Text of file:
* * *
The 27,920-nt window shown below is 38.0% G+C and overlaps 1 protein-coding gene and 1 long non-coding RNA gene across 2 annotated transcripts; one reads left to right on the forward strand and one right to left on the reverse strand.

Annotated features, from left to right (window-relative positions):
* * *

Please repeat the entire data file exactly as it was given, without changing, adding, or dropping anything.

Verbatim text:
The 27,920-nt window shown below is 38.0% G+C and overlaps 1 protein-coding gene and 1 long non-coding RNA gene across 2 annotated transcripts; one reads left to right on the forward strand and one right to left on the reverse strand.

Annotated features, from left to right (window-relative positions):